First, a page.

I like Johnny Weissmuller as much as the next guy, but for my money the best Tarzan movies were the color widescreen ones from producer Sy Weintraub that started in 1960 with TARZAN THE MAGNIFICENT (probably the best Tarzan film ever made). Weintraub made two with Gordon Scott, then two more with Jock Mahoney before the loin cloth was passed on to former pro-footballer Mike Henry for three films, starting with this film, which essentially updates the character to the James Bond era. He even wears a suit and undergoes a mission briefing at the beginning. He also kills a guy by pushing a giant coke bottle onto him in a bullfight arena. Later he fights a helicopter and wins. It's glorious mid-60s fun, complete with groovy lounge soundtrack. Villainy is provided by David Opatoshu, who is a bit too mild-mannered to be too threatening, with subordinate villainy from B-movie vet Don Megowan (THE CREATURE WALKS AMONG US, CREATION OF THE HUMANOIDS). Nancy Kovack is on hand for damsel-in-distress duty but doesn't get much to do. This is a very manly movie.

DIAMONDS ARE FOREVER (1971; Guy Hamilton)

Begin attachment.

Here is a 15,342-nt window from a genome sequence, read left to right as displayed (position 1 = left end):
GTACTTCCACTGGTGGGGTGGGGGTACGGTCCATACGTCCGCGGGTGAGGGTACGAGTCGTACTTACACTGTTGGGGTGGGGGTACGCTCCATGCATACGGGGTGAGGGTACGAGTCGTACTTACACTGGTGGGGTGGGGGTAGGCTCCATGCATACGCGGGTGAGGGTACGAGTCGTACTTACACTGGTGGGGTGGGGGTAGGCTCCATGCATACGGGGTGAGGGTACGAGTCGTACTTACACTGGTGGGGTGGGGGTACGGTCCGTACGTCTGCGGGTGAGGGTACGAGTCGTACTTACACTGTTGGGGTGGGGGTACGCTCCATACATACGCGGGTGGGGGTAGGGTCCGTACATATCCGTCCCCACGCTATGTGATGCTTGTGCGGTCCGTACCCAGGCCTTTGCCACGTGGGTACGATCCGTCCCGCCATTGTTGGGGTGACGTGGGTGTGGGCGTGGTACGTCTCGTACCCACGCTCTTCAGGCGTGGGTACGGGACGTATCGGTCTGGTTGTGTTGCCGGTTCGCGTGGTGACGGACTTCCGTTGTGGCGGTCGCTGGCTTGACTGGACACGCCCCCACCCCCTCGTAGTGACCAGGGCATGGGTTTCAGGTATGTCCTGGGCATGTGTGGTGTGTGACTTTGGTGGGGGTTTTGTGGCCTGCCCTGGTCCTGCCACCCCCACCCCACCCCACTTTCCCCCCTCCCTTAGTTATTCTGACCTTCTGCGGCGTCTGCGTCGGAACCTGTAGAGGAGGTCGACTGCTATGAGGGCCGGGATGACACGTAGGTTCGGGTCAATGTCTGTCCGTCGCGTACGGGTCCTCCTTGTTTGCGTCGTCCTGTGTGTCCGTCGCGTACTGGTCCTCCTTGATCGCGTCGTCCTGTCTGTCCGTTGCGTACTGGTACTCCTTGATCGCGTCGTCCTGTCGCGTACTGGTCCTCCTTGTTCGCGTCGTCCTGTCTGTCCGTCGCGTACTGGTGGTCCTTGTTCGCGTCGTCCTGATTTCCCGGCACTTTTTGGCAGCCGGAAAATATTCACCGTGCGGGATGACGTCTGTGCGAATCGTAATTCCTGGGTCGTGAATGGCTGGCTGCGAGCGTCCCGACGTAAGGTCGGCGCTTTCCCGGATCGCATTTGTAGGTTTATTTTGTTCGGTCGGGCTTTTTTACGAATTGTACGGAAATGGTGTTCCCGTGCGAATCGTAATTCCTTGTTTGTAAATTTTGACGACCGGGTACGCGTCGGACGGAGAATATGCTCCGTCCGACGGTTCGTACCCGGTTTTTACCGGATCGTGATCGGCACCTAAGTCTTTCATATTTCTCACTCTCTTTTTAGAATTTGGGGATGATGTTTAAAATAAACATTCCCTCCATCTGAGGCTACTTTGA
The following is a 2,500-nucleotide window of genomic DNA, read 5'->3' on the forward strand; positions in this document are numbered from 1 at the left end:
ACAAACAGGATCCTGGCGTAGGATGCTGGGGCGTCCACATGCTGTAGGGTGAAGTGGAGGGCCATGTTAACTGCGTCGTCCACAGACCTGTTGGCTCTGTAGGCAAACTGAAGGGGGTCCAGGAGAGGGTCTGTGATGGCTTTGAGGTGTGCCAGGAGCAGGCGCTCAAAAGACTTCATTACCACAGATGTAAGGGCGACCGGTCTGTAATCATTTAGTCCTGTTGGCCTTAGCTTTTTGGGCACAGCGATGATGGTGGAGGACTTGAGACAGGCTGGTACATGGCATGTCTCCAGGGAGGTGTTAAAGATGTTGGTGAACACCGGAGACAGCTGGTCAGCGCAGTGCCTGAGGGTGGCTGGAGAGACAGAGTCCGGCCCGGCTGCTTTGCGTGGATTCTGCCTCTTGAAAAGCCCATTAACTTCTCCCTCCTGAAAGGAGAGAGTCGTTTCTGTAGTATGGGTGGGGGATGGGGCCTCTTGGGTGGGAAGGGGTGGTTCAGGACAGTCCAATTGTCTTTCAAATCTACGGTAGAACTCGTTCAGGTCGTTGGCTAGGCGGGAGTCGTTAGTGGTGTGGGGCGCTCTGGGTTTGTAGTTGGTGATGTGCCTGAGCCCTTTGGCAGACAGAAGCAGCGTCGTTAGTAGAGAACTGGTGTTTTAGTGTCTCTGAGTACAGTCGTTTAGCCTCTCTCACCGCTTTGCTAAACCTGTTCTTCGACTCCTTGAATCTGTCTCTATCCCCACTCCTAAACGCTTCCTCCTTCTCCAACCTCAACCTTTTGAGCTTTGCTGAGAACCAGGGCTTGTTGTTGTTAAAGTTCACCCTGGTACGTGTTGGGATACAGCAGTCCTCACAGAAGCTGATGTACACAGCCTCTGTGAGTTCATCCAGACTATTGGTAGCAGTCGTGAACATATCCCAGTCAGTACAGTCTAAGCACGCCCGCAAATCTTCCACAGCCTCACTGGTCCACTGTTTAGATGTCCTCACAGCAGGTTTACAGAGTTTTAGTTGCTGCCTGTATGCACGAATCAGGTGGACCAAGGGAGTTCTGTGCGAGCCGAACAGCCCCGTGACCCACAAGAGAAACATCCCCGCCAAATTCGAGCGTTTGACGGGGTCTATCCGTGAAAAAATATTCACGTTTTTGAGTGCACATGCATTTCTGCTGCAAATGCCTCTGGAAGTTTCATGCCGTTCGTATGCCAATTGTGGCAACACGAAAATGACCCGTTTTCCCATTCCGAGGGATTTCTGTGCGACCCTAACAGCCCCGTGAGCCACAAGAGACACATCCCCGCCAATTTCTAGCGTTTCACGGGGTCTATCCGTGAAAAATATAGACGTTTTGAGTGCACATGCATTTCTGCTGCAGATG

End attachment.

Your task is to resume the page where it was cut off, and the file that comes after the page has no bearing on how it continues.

The most underrated Bond ever and a longtime favorite of mine but apparently nobody else's. The goofiness of this entry is a bit jarring after the downbeat ending of ON HER MAJESTY'S SECRET SERVICE, and it does seem to totally forget that Bond got married and lost his wife at the end of that one. Sure, he's hunting down Blofeld at the start of DIAMONDS, but it doesn't seem to be a particularly driven quest for vengeance. It's more like business as usual for James Bond. Also, Blofeld can walk again for some reason. And he has hair. And he's played by the great Charles Gray with his usual smooth superiority, so all is forgiven. The rest of the frankly bonkers plot takes Bond to Vegas in all its tacky 70s glory and involves diamond smuggling, Blofeld usurping the identity of Howard Hughes stand-in Willard Whyte (sausage king Jimmy Dean!), and the activities of two flamboyantly gay hitmen, one of whom is Crispin Glover's dad Bruce. It all plays out with a nice, laid back, in no hurry to get to the thrills vibe that just works for me, and it is great to see Connery back. He's a bit greyer, slower, and flabbier, but that's what I like about him in this film. I could have done with a few more films with this relaxed, aging Bond, but it wasn't to be. The thing I like most about DIAMONDS ARE FOREVER and the two Bonds that immediately followed it is that they just feel different than the other ones. They feel a bit cheaper and less ambitious and they're definitely a lot less serious. Essentially, they're the drive-in Bonds.